The Director General of the International Atomic Energy Agency, Mohamed El Baradei, visited Ukraine at the invitation of the Ukrainian Government August 28–30, 2000. It was agreed that the issue of decommissioning the Chernobyl plant will be considered as the first priority in the IAEA’s technical co-operation programme for Ukraine within the scope of the 2001–2002 programme. To that end a comprehensive conceptual plan for decommissioning all four units will be prepared by Ukraine with Agency assistance. It was also agreed that the Agency would continue to provide technical expertise to Ukraine throughout the process of decommissioning.
In addition to decommissioning the IAEA will continue inter alia to assist Ukraine with strengthening the effectiveness of its safety regulatory regime, upgrading the safety of its operating nuclear power plants, ensuring the safe management of nuclear wastes, enhancing the country’s nuclear safety infrastructure, and the development of a long term energy policy.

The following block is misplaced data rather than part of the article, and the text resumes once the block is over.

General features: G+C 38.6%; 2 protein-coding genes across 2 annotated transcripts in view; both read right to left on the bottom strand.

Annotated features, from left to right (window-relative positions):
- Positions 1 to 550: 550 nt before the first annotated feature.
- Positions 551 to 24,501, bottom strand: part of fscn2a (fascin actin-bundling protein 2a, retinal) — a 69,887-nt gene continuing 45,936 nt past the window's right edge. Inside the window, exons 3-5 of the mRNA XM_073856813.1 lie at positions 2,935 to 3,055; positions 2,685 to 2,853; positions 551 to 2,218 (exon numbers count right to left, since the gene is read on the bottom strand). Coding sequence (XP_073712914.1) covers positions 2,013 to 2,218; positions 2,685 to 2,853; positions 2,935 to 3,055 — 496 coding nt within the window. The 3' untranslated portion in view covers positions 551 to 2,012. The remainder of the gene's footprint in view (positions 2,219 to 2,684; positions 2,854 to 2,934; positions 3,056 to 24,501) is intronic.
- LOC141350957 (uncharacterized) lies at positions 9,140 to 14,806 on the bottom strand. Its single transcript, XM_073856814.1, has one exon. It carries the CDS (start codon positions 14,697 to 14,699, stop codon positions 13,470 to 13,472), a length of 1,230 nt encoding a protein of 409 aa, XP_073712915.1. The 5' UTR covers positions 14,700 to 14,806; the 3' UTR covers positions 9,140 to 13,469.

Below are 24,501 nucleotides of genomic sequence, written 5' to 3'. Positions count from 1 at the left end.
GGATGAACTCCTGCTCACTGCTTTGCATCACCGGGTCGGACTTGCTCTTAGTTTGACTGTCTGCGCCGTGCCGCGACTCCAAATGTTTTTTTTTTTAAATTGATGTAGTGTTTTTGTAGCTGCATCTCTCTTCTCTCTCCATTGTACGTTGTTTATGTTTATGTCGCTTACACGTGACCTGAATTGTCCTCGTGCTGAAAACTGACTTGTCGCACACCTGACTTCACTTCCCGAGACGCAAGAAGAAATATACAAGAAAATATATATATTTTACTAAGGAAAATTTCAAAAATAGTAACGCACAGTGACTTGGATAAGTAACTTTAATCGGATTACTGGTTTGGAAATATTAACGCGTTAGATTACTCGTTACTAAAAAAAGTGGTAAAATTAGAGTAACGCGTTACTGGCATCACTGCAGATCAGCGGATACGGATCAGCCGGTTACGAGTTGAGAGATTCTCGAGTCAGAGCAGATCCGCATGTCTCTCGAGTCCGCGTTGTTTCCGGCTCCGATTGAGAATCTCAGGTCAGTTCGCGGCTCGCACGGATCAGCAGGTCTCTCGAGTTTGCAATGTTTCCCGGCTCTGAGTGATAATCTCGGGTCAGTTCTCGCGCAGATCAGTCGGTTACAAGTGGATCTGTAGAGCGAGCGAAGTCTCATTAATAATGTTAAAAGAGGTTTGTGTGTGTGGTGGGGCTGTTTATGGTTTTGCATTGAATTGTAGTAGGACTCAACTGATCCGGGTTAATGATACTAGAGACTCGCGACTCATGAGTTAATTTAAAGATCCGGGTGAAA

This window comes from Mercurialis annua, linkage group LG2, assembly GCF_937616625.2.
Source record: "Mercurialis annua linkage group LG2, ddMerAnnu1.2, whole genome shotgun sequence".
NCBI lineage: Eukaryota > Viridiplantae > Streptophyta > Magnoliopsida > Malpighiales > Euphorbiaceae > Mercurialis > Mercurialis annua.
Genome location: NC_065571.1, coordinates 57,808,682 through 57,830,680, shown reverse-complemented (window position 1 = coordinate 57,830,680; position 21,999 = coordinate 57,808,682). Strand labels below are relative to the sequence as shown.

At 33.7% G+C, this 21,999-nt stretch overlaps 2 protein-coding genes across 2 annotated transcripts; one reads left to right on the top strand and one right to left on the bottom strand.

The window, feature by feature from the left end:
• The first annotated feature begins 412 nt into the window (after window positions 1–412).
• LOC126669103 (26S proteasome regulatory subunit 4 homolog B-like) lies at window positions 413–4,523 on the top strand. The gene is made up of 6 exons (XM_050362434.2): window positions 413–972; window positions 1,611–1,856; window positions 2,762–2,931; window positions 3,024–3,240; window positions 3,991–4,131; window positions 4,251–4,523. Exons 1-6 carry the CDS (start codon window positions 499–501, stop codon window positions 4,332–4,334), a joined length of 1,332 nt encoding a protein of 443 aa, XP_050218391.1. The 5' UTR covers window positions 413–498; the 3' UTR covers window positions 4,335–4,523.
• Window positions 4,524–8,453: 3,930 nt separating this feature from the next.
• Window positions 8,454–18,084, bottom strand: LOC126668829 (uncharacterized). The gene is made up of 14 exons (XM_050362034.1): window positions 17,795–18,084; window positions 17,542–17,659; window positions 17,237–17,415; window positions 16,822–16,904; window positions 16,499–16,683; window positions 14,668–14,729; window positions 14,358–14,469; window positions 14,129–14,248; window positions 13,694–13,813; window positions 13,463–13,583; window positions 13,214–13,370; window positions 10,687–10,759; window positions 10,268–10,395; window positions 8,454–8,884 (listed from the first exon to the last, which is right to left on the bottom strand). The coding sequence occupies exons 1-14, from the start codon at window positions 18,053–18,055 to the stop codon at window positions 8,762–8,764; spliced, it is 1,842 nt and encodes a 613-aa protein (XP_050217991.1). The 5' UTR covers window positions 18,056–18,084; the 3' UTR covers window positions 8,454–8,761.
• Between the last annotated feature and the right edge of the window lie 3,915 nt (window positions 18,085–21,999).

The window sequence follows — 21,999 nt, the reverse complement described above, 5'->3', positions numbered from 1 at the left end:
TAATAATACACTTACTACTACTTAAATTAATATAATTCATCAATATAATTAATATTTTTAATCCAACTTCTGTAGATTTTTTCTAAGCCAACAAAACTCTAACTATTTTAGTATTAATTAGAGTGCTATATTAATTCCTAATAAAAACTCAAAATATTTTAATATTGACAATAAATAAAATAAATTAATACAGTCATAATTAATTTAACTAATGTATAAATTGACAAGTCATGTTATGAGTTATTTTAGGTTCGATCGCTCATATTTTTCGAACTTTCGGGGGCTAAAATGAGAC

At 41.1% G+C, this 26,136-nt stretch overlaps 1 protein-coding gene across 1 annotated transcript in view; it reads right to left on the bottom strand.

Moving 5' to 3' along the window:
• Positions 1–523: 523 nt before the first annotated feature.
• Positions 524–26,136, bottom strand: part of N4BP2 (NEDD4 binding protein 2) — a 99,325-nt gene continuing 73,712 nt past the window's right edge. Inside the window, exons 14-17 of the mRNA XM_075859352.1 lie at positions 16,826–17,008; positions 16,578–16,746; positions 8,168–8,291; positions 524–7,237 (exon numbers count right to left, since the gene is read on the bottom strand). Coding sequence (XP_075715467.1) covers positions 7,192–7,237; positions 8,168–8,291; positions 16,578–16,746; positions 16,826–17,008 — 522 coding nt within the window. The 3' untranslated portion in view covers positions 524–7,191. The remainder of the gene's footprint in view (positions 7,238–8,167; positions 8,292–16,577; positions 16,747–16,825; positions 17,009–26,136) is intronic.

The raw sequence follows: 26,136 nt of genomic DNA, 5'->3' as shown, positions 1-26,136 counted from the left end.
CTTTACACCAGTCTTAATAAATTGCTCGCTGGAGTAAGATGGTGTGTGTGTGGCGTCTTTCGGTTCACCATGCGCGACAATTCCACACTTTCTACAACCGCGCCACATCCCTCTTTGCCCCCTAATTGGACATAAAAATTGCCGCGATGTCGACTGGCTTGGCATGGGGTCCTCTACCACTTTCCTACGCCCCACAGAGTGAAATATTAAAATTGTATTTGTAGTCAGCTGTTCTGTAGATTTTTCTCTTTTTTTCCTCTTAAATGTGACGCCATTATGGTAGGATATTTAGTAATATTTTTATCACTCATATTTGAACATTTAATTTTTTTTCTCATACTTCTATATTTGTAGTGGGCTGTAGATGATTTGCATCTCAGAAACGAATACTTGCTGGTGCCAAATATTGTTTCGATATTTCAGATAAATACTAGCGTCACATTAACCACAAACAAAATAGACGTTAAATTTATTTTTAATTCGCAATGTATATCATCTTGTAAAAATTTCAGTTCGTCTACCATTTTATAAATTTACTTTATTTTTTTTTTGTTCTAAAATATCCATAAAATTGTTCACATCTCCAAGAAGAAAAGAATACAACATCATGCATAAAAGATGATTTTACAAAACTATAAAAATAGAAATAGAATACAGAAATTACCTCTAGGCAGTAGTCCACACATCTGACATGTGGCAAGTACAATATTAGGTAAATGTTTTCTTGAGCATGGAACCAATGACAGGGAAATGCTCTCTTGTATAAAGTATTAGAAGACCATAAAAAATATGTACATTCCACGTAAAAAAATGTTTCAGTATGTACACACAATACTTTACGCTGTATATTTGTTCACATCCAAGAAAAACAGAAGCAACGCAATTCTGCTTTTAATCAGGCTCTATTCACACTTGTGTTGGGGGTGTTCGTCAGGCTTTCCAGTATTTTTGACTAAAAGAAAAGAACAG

"The environmental situation in some countries of Central and Eastern Europe and the Newly Independent States (NIS) remains a subject of concern both for the people in those countries and for the international community. This is why the UN/ECE is making a special effort to help these countries to achieve a sustainable type of development" stresses Danuta Hübner, Executive Secretary of the United Nations Economic Commission for Europe (UN/ECE). Consequently, the UN/ECE and the Netherlands Management Cooperation Programme (NMCP) have concluded a Memorandum of Understanding on developing and running special programmes for sustainable development in Central and Eastern Europe and NIS. The programmes include a project on rational and efficient use of water and energy resources in Central Asia. Other projects are planned within the framework of the Stability Pact for South East Europe, such as the comprehensive water environment protection programme for the Adriatic-Ionian region, and a programme of demonstration zones for environmental infrastructure projects on water and waste for small municipalities in South East Europe.